Department of Mineral Resources

              Department of Performance Monitoring and Evaluation

              Department of Public Enterprises

              Department of Public Service and Administration

              Department of Public Works

              Department of Rural Development and Land Reform

              Department of Science and Technology

              Department of Social Development

              Department of Sport and Recreation

              Department of Tourism

              Department of Trade and Industry

              Department of Transport

              Department of Women, Children and People with Disabilities

              Eastern Cape Provincial Government

              Gamagara District Council

              Government Communication and Information System

              Kareeberg District Council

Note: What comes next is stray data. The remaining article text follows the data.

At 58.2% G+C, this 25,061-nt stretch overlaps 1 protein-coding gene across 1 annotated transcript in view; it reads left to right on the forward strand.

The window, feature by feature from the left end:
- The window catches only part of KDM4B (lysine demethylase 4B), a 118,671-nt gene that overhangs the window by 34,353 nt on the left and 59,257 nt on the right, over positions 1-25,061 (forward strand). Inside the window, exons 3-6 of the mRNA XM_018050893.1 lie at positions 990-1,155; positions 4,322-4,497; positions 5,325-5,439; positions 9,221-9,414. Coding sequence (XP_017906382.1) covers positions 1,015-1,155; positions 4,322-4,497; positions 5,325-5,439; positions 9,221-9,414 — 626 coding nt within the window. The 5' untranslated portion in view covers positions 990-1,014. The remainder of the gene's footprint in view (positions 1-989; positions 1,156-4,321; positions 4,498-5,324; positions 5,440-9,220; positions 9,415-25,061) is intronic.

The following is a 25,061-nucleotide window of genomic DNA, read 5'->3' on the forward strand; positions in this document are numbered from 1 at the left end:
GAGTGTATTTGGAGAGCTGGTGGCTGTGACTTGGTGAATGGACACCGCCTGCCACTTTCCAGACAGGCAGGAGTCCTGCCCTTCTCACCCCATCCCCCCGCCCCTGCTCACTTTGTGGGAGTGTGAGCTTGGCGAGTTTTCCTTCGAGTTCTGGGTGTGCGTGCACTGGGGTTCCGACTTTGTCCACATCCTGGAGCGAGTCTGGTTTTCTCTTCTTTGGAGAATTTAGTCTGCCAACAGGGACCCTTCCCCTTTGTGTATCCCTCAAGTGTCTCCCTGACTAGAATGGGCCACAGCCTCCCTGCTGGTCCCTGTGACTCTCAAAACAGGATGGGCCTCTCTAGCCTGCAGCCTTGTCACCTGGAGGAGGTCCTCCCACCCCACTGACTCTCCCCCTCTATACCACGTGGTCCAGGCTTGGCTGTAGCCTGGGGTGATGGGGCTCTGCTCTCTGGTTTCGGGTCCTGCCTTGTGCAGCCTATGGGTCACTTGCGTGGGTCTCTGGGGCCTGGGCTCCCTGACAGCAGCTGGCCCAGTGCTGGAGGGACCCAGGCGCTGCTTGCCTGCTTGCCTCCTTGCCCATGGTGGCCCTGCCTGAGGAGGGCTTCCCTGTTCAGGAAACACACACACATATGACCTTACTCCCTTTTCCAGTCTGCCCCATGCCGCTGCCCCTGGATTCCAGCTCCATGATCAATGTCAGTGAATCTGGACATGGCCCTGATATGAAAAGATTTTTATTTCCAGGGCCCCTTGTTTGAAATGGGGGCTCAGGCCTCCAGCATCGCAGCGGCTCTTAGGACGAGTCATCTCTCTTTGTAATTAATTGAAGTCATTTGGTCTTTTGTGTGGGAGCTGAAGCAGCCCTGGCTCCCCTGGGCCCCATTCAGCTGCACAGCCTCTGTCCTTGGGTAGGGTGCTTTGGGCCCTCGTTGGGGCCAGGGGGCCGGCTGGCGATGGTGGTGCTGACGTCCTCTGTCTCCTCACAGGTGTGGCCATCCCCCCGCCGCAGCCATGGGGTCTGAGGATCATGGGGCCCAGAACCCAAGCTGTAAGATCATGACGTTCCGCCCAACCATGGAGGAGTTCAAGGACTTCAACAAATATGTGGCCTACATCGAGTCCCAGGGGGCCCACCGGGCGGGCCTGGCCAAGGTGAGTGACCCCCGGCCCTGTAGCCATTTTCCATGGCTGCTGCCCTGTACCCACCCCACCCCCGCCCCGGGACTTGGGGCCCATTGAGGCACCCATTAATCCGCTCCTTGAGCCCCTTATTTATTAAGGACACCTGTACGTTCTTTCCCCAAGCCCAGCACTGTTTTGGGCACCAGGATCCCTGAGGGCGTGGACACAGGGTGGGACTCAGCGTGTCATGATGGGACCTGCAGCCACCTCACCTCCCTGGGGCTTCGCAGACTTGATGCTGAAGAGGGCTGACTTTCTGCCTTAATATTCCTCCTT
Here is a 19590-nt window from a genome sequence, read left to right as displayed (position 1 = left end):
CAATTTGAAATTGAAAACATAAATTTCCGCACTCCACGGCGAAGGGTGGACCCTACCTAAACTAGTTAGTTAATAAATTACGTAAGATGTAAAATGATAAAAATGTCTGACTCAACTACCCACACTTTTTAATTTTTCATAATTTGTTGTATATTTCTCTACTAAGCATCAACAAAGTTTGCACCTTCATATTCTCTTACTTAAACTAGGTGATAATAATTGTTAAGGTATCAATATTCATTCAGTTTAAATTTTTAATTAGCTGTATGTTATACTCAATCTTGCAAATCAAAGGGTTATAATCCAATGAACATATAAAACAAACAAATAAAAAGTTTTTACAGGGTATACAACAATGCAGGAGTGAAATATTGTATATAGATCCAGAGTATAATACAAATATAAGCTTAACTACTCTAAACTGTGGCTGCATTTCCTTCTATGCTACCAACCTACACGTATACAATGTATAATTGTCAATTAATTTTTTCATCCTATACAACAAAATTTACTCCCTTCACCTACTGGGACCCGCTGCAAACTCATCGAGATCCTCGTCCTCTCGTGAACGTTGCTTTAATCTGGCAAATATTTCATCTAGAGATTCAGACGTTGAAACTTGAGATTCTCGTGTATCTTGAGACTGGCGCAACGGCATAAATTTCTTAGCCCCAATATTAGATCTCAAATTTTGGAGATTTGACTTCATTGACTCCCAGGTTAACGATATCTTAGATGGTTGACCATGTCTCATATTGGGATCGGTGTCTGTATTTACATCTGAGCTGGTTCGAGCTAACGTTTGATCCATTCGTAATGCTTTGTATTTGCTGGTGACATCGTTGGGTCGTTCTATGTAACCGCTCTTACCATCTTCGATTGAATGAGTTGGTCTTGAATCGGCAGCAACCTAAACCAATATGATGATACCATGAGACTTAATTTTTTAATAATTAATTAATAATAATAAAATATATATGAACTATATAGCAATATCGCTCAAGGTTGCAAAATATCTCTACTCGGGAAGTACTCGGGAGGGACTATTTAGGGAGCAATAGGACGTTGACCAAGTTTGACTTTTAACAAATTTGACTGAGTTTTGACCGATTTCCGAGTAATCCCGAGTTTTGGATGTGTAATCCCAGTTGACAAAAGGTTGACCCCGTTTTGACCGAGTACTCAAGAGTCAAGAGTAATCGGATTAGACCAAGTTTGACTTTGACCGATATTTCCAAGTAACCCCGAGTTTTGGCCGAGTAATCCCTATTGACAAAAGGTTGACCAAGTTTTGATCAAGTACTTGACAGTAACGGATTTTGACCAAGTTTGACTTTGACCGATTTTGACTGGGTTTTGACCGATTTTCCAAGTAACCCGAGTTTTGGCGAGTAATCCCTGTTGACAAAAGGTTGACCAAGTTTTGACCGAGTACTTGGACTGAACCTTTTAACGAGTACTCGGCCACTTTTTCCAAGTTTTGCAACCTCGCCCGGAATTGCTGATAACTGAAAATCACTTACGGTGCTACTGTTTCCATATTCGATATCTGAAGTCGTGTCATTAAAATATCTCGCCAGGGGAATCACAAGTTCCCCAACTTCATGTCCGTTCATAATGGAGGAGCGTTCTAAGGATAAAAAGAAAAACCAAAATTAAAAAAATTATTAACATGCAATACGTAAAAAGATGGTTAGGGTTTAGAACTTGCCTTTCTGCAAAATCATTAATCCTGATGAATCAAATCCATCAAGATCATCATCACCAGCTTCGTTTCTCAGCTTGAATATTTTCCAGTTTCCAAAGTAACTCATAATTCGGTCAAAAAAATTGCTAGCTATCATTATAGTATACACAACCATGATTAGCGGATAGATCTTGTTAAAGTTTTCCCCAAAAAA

Karoo Hoogland District Council

              Limpopo Department of Sport, Arts and Culture

              Limpopo Department of Cooperative Governance, Human Settlements and Traditional Affairs

              Limpopo Department of Social Development

              Limpopo Office of the Premier

              Limpopo Province Department of Agriculture

              Limpopo Province Department of Economic Development, Environment & Tourism

              Limpopo Province Dept of Education

              Limpopo Province Dept of Health

              Limpopo Province Dept of Public Works

              Limpopo Province Dept of Roads and Transport

              Limpopo Province Dept of Safety, Security & Liaison

              Limpopo Provincial Administration

              North West Inter-Departmental Committee on Disability

              Free State Office on the Status of Disabled Persons

              Pixley ka Seme District Council

              Provincial Government of Eastern Cape

              Provincial Government of Free State